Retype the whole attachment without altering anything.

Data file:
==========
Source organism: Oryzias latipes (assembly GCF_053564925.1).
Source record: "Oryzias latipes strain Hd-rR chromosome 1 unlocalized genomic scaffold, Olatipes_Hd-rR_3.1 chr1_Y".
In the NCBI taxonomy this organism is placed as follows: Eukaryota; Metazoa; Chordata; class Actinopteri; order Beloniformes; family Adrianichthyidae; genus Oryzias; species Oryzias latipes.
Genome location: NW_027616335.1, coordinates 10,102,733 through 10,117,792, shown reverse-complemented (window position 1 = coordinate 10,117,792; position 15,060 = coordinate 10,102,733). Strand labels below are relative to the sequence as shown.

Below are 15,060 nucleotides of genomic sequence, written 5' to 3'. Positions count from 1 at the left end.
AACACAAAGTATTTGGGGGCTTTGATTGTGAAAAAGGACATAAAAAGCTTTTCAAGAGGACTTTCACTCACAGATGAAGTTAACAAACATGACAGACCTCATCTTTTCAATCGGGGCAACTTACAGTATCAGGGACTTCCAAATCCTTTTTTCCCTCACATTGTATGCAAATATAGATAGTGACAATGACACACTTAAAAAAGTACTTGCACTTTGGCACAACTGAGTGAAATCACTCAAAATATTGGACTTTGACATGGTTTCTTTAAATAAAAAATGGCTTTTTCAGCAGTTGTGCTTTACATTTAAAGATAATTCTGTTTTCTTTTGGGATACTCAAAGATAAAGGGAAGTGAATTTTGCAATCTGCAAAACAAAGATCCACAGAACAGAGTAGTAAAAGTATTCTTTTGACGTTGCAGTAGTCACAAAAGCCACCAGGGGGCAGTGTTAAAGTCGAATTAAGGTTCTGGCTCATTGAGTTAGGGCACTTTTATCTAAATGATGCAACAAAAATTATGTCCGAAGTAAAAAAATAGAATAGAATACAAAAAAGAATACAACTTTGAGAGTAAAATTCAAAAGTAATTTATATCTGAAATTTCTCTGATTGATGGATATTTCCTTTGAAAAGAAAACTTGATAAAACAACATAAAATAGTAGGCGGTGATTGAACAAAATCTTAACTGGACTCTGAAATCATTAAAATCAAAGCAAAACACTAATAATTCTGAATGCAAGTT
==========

Source organism: Oryzias latipes (assembly GCF_053564925.1).
Source record: "Oryzias latipes strain Hd-rR chromosome 1 unlocalized genomic scaffold, Olatipes_Hd-rR_3.1 chr1_Y".
In the NCBI taxonomy this organism is placed as follows: Eukaryota; Metazoa; Chordata; class Actinopteri; order Beloniformes; family Adrianichthyidae; genus Oryzias; species Oryzias latipes.
Genome location: NW_027616335.1, coordinates 10,102,733 through 10,117,792, shown reverse-complemented (window position 1 = coordinate 10,117,792; position 15,060 = coordinate 10,102,733). Strand labels below are relative to the sequence as shown.

Below are 15,060 nucleotides of genomic sequence, written 5' to 3'. Positions count from 1 at the left end.
AACACAAAGTATTTGGGGGCTTTGATTGTGAAAAAGGACATAAAAAGCTTTTCAAGAGGACTTTCACTCACAGATGAAGTTAACAAACATGACAGACCTCATCTTTTCAATCGGGGCAACTTACAGTATCAGGGACTTCCAAATCCTTTTTTCCCTCACATTGTATGCAAATATAGATAGTGACAATGACACACTTAAAAAAGTACTTGCACTTTGGCACAACTGAGTGAAATCACTCAAAATATTGGACTTTGACATGGTTTCTTTAAATAAAAAATGGCTTTTTCAGCAGTTGTGCTTTACATTTAAAGATAATTCTGTTTTCTTTTGGGATACTCAAAGATAAAGGGAAGTGAATTTTGCAATCTGCAAAACAAAGATCCACAGAACAGAGTAGTAAAAGTATTCTTTTGACGTTGCAGTAGTCACAAAAGCCACCAGGGGGCAGTGTTAAAGTCGAATTAAGGTTCTGGCTCATTGAGTTAGGGCACTTTTATCTAAATGATGCAACAAAAATTATGTCCGAAGTAAAAAAATAGAATAGAATACAAAAAAGAATACAACTTTGAGAGTAAAATTCAAAAGTAATTTATATCTGAAATTTCTCTGATTGATGGATATTTCCTTTGAAAAGAAAACTTGATAAAACAACATAAAATAGTAGGCGGTGATTGAACAAAATCTTAACTGGACTCTGAAATCATTAAAATCAAAGCAAAACACTAATAATTCTGAATGCAAGTT